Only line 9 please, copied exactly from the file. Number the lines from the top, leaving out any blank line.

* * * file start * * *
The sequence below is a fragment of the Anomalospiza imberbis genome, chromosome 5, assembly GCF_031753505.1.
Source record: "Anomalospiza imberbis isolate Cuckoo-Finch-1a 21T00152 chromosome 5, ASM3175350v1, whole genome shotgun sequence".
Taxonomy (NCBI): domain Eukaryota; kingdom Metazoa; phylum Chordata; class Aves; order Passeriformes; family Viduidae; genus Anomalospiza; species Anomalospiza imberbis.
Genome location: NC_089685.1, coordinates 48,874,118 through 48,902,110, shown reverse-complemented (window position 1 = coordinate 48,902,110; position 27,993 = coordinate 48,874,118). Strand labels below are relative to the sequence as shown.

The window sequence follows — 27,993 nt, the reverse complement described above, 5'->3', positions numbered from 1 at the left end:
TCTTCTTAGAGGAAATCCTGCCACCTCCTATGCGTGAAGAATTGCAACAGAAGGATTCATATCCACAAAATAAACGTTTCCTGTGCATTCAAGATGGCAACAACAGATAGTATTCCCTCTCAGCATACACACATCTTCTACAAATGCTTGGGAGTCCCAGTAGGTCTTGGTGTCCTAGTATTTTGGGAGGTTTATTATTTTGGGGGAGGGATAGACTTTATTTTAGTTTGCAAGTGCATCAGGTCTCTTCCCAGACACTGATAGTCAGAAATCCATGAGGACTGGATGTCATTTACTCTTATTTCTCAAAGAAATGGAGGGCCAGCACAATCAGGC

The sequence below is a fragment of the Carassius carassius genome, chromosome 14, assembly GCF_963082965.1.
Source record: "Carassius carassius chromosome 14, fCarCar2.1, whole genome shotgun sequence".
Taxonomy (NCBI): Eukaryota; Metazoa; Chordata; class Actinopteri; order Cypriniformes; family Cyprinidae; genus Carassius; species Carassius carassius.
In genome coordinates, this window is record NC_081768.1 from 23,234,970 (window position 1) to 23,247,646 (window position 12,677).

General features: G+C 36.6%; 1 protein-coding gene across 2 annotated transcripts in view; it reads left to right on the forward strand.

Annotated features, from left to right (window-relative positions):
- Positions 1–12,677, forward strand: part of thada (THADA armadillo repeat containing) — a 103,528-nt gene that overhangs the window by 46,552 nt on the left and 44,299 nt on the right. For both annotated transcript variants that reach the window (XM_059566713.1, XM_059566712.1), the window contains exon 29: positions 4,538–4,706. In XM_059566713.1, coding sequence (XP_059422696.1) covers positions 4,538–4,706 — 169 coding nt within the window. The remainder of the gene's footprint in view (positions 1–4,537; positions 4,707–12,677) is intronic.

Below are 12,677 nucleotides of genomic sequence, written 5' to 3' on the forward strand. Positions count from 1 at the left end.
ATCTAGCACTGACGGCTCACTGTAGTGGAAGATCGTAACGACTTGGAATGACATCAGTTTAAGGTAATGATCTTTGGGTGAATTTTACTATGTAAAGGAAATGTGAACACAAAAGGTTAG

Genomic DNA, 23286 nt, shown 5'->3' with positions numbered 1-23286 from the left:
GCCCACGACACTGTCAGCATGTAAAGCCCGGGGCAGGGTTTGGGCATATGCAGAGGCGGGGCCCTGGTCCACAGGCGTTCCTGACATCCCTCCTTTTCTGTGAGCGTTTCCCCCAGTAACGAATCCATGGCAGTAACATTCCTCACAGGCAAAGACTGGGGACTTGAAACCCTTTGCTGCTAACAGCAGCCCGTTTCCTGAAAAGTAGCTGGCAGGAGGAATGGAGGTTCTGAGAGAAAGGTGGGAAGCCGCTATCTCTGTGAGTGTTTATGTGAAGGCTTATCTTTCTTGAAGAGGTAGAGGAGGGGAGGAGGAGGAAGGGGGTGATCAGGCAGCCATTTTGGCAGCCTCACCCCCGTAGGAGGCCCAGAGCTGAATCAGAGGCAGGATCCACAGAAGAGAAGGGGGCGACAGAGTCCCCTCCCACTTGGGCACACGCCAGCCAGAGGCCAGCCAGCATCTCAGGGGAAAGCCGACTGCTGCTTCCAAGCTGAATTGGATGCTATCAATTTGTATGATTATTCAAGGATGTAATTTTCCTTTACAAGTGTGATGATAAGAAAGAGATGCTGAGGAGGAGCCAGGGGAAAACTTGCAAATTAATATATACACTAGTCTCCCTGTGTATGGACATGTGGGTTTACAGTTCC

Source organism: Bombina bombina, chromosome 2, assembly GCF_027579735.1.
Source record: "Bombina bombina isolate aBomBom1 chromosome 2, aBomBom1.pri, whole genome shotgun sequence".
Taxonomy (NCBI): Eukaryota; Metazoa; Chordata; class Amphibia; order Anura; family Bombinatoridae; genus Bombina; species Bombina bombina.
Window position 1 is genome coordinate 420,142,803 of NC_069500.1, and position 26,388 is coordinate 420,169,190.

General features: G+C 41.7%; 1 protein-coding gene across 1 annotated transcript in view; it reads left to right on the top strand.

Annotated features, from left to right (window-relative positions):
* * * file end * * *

Taxonomy (NCBI): Eukaryota; Metazoa; Chordata; class Actinopteri; order Cypriniformes; family Cyprinidae; genus Carassius; species Carassius carassius.